CONTACT: Stanford University News Service (415) 723-2558
Conference to explore economic isolation of ethnic groups
STANFORD -- Poor Latino and black neighborhoods of American cities have become "reservations" for the jobless not unlike American Indian reservations, say scholars who are organizing a conference to explore what intellectuals can do about it.
The symposium, titled "The Two Reservations: Western Thought, the Color Line and The Crisis of the Negro Intellectual Revisited" will be held March 3-5 in room 112 of the Center for Educational Research at Stanford. It is sponsored by Stanford University's African and Afro- American Studies Program.
Harold Cruse, professor emeritus and former chair of the Center for Afroamerican and African Studies at the University of Michigan-Ann Arbor, will give the keynote speech at 7:30 p.m. Thursday, March 3. Cruse is the author of the 1967 book The Crisis of the Negro Intellectual, in which he predicted that the economic system would lead to a second type of reservation for jobless ethnic "out" groups unless intellectuals from those groups fashioned a new political philosophy to galvanize them into a "countervailing force."
The conference will attempt to link Cruse's prophecy to the Los Angeles violence of 1992 as well as to the anti-apartheid struggles in South Africa, the Palestinian intifada in the Middle East and the uprising of Indian peasant rebels in Chiapas, Mexico, according to Sylvia Wynter, Stanford professor of Spanish and Portuguese, and the symposium organizer.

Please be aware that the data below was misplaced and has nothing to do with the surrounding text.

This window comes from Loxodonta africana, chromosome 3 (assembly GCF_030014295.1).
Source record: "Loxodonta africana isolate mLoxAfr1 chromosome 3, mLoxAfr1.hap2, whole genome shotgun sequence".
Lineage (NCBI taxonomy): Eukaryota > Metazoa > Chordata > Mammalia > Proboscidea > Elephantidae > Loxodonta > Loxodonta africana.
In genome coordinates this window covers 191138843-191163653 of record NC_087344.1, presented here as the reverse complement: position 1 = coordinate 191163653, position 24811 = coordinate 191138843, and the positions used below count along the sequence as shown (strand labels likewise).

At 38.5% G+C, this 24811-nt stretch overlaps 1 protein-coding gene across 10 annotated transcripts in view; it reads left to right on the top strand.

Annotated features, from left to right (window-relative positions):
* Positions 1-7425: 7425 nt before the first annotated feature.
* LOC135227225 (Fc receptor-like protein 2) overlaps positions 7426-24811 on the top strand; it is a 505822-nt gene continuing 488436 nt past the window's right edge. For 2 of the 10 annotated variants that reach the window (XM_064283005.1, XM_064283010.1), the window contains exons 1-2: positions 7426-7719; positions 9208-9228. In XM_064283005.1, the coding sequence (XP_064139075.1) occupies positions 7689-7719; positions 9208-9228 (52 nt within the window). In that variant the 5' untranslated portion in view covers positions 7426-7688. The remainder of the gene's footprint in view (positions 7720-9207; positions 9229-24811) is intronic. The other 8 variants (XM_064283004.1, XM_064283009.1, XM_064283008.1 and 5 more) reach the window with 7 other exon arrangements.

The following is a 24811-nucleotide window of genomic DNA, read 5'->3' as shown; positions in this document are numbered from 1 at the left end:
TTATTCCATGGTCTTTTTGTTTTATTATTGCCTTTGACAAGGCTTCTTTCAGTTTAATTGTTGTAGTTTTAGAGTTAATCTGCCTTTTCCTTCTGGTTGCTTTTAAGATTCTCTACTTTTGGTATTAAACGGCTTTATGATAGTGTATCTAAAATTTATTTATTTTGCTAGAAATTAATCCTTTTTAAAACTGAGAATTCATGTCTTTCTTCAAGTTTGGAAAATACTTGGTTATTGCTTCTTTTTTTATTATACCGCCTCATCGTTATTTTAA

Sessions will run from 9 a.m. to noon and from noon to 4 p.m. Thursday and Friday, March 3 and 4, and from 1:30 to 5 p.m. Saturday, March 5.
Scholars scheduled to participate include Robert A. Hill of the Marcus Garvey Papers Project at the University of California-Los Angeles; Paget Henry, director of the Afro-American Studies Department at Brown; Cynthia Hamilton, director of Afro-American Studies at the University of Rhode Island; Clyde Taylor, professor of English at Tufts; Joyce King of the Department of Counseling Psychology and Education at Santa Clara University; Adolph Reed of the Political Science Department at Northwestern University; Sandra Adell of the Department of Afro- American Studies at the University of Wisconsin-Madison; and Carlos Moore, author of Castro, the Blacks and Africa, from Guadeloupe, French West Indies.
For more information, contact the Stanford African and Afro- American Studies Program at (415) 723-3781.
This is an archived release.
This release is not available in any other form.
Images mentioned in this release are not available online.